But construction work on the massive project remains on hold while the Government and EDF struggle to reach agreement on the price of electricity produced by the two new nuclear reactors.
Edward Davey, Energy and Climate Change Secretary, hinted today that the Government was making progress on negotiations over the strike price for electricity.
He said the decision to grant planning today, together with those already taken by the nuclear regulators and the Environment Agency meant that EDF now had the majority of the consents it needed to build and operate the plant.
“That, of course, is not the end of the story. Decisions remain to be made on the funded decommissioning programme and strike price.
“Discussions on both these subjects are ongoing and intense, but I expect them to be concluded shortly.” he said.
The Treasury’s opening offer of £80 per megawatt hour has fallen well short of the £100 figure understood to be the strike price EDF is looking for.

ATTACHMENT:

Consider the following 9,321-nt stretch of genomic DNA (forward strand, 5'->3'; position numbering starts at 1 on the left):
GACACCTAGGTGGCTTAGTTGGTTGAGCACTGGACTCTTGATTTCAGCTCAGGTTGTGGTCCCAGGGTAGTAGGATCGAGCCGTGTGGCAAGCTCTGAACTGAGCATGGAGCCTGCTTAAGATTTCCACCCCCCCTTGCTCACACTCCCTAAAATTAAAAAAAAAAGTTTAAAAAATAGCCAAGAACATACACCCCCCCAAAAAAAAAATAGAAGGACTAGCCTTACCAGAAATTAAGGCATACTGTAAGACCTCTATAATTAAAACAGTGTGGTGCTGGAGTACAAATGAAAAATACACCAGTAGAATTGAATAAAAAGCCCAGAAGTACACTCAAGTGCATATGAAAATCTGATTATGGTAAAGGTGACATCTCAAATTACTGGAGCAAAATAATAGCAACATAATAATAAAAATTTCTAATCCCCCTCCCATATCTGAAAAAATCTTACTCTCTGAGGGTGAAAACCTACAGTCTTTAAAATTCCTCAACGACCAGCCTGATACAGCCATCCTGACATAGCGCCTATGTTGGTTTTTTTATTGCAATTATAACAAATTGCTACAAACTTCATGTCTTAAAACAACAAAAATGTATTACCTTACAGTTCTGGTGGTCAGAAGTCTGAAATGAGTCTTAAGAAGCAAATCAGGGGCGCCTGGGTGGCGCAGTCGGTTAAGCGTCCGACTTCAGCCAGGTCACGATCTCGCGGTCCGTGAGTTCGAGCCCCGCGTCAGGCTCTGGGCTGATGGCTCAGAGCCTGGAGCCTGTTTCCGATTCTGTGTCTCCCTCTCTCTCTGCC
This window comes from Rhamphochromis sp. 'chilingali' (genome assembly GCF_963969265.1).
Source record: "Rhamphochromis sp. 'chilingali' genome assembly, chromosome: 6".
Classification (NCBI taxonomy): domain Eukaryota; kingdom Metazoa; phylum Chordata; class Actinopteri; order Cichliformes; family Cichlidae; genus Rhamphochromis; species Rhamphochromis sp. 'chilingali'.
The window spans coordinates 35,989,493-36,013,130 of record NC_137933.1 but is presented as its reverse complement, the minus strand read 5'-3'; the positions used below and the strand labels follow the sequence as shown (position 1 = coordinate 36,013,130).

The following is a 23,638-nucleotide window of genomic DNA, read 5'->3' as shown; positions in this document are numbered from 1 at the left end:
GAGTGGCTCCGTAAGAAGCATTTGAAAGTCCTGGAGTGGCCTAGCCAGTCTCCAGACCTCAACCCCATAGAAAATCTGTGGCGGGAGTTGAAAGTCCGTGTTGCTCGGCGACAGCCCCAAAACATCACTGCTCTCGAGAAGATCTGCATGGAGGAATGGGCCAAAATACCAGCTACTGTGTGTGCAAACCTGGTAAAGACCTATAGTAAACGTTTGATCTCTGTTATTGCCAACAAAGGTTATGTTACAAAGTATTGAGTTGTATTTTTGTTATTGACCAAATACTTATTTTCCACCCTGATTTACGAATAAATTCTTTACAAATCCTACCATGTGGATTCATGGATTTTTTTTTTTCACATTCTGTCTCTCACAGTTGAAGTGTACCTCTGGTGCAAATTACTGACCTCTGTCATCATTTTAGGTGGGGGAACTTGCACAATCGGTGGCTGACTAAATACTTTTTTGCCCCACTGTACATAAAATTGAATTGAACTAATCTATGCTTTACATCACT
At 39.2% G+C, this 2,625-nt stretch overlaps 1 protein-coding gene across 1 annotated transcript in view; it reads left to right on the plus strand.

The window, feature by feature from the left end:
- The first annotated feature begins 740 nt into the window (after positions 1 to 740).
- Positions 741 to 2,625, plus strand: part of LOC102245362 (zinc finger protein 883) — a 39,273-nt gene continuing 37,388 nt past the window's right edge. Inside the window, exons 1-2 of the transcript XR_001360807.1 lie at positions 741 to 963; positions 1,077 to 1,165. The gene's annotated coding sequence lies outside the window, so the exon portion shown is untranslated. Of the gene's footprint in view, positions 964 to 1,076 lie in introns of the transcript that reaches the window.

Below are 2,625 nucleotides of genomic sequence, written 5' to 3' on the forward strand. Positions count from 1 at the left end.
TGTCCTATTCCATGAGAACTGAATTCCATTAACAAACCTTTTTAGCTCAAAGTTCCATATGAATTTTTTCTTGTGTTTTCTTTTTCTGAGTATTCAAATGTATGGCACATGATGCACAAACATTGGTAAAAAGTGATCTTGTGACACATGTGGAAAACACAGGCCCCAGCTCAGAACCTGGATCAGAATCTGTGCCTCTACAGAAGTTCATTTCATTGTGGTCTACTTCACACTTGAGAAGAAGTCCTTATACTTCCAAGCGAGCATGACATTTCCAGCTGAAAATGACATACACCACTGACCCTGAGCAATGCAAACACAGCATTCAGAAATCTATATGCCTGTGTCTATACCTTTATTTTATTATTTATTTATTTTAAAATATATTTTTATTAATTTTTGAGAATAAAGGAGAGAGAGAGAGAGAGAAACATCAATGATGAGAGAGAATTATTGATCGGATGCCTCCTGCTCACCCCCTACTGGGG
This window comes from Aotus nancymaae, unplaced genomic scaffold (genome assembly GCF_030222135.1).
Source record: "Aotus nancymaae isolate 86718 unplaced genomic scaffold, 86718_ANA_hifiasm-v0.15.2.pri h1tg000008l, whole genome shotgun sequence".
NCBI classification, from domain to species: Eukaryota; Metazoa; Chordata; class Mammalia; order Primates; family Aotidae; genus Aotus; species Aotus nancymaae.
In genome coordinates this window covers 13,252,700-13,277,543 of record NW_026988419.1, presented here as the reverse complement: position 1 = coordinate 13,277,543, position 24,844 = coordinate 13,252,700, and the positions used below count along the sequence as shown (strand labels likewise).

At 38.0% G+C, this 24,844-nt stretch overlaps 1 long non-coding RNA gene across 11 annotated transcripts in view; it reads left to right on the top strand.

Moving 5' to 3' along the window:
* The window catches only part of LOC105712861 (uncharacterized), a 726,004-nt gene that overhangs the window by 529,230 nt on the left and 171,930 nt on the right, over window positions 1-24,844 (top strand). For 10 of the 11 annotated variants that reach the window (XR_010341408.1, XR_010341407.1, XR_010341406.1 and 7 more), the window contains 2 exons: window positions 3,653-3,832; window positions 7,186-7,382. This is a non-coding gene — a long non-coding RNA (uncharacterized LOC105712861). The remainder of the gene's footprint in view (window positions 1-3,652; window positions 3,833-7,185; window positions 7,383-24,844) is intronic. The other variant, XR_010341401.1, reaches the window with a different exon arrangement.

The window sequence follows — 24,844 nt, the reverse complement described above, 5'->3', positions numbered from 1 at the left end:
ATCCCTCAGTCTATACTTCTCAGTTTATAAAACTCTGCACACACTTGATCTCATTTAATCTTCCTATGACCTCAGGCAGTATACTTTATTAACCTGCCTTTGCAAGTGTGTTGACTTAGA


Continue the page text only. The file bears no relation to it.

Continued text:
EDF has warned that if a deal is not agreed within weeks it could walk away from the £14bn project, despite spending a reported £800m bringing it to the brink of construction start.
The stakes are high with Hinkley Point C promising a huge jobs boost with more than 5,600 people expected to be directly employed on the project. A Bouygues TP/Laing O’Rourke joint venture is main contractor on the main build.
Another joint venture of Bam Nuttall and Kier has bagged the £100m earthworks contract and Balfour Beatty Civil Engineering the £30m job to build a temporary 500m jetty for construction materials to be shipped in.
A Costain/Sir Robert McAlpine joint venture is in line to win a £200m civils package for tunnels to channel seawater in and out of the plant.
To date EDF says more than 1,200 firms have expressed an interest in being part of the supply chain, with around 57% of the work expected to go to British firms.